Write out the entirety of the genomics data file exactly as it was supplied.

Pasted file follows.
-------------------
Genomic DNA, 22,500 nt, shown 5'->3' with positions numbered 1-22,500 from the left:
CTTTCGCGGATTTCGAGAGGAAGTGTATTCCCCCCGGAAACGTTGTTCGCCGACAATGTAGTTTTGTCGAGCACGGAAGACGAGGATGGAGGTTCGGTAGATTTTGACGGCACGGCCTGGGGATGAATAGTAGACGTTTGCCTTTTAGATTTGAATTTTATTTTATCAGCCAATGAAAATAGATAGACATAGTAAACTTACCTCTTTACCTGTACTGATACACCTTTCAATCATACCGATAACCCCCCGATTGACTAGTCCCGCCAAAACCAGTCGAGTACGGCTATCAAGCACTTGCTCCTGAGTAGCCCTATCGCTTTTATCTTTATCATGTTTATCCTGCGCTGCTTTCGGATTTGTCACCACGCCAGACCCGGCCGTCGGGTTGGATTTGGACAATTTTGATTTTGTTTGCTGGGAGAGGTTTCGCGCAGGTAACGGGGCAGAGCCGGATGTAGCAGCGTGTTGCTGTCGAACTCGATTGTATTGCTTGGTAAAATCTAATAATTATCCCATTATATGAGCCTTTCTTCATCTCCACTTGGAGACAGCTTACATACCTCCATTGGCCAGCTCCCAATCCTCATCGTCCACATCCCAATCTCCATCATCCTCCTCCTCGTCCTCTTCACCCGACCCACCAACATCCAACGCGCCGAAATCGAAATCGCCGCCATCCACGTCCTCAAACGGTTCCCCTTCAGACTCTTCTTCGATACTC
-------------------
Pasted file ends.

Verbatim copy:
Genomic DNA, 22,500 nt, shown 5'->3' with positions numbered 1-22,500 from the left:
CTTTCGCGGATTTCGAGAGGAAGTGTATTCCCCCCGGAAACGTTGTTCGCCGACAATGTAGTTTTGTCGAGCACGGAAGACGAGGATGGAGGTTCGGTAGATTTTGACGGCACGGCCTGGGGATGAATAGTAGACGTTTGCCTTTTAGATTTGAATTTTATTTTATCAGCCAATGAAAATAGATAGACATAGTAAACTTACCTCTTTACCTGTACTGATACACCTTTCAATCATACCGATAACCCCCCGATTGACTAGTCCCGCCAAAACCAGTCGAGTACGGCTATCAAGCACTTGCTCCTGAGTAGCCCTATCGCTTTTATCTTTATCATGTTTATCCTGCGCTGCTTTCGGATTTGTCACCACGCCAGACCCGGCCGTCGGGTTGGATTTGGACAATTTTGATTTTGTTTGCTGGGAGAGGTTTCGCGCAGGTAACGGGGCAGAGCCGGATGTAGCAGCGTGTTGCTGTCGAACTCGATTGTATTGCTTGGTAAAATCTAATAATTATCCCATTATATGAGCCTTTCTTCATCTCCACTTGGAGACAGCTTACATACCTCCATTGGCCAGCTCCCAATCCTCATCGTCCACATCCCAATCTCCATCATCCTCCTCCTCGTCCTCTTCACCCGACCCACCAACATCCAACGCGCCGAAATCGAAATCGCCGCCATCCACGTCCTCAAACGGTTCCCCTTCAGACTCTTCTTCGATACTC